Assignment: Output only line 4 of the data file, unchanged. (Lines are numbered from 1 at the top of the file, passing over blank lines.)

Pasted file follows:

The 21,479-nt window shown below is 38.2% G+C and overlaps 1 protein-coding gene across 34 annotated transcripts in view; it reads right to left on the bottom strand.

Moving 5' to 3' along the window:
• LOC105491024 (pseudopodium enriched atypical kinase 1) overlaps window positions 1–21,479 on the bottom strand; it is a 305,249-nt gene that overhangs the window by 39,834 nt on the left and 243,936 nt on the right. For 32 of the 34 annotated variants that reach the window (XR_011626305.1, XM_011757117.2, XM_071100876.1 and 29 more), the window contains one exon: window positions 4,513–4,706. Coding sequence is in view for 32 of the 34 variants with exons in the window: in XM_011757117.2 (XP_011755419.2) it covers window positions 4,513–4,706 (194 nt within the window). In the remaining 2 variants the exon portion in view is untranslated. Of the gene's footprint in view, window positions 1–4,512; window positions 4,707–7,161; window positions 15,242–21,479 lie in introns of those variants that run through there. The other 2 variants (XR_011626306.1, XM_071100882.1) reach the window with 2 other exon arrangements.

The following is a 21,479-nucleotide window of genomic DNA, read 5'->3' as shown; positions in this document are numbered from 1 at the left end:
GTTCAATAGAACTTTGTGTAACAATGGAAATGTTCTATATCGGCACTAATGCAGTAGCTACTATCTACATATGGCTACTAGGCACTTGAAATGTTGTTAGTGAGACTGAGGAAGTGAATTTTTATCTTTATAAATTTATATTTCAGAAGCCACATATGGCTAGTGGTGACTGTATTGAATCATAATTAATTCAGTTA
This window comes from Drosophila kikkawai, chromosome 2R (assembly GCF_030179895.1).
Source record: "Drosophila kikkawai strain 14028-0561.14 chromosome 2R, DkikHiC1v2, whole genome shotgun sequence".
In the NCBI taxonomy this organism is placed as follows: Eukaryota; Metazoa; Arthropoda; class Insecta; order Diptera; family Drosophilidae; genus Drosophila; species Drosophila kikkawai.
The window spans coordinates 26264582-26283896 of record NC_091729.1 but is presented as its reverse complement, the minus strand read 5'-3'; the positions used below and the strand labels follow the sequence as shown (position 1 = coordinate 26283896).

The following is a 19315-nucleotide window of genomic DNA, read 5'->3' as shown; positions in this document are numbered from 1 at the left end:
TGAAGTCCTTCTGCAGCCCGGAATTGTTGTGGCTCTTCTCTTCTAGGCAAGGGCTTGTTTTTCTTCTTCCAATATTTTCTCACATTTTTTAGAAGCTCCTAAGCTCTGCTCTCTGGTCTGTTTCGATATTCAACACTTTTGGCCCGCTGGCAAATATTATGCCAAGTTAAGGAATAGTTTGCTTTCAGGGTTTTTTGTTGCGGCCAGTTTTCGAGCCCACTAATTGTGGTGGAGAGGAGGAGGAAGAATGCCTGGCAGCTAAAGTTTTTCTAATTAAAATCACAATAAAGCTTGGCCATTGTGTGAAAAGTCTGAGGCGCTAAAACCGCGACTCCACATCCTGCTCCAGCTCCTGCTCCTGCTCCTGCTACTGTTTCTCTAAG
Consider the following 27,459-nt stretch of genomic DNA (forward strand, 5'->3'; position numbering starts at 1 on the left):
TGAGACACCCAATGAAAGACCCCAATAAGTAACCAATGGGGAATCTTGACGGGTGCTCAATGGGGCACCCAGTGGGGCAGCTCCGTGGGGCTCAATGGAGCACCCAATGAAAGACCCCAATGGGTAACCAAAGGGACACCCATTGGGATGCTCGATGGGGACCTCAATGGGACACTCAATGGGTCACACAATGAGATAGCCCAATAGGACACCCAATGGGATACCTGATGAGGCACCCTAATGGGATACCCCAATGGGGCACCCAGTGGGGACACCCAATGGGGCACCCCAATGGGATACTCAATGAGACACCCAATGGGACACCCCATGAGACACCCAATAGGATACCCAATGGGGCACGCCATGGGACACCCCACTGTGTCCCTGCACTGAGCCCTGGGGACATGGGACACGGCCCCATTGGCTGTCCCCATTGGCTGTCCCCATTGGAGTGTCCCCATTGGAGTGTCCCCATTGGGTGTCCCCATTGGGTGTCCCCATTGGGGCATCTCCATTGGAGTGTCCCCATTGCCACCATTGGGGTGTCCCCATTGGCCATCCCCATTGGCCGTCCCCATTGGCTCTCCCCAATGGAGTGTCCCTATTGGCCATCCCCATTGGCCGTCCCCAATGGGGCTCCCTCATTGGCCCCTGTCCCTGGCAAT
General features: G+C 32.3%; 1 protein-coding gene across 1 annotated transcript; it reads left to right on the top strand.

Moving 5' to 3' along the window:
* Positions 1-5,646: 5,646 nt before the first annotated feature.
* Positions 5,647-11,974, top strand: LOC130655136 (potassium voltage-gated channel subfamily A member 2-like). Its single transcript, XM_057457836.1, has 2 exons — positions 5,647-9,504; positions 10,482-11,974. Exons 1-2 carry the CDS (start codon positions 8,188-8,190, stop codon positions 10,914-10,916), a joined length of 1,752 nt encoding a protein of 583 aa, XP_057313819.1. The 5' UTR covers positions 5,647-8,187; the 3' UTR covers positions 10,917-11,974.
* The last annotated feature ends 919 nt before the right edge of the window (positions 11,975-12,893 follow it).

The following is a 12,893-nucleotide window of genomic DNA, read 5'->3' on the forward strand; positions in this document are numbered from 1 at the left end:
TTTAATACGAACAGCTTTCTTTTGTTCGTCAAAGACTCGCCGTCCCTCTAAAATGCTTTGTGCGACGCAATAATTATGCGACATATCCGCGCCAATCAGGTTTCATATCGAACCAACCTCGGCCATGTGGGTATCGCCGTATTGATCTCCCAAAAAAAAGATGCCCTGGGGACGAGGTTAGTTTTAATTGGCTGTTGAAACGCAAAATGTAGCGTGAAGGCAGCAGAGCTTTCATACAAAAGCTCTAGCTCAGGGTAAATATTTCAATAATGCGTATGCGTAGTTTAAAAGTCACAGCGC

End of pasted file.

The following is a 21,479-nucleotide window of genomic DNA, read 5'->3' as shown; positions in this document are numbered from 1 at the left end: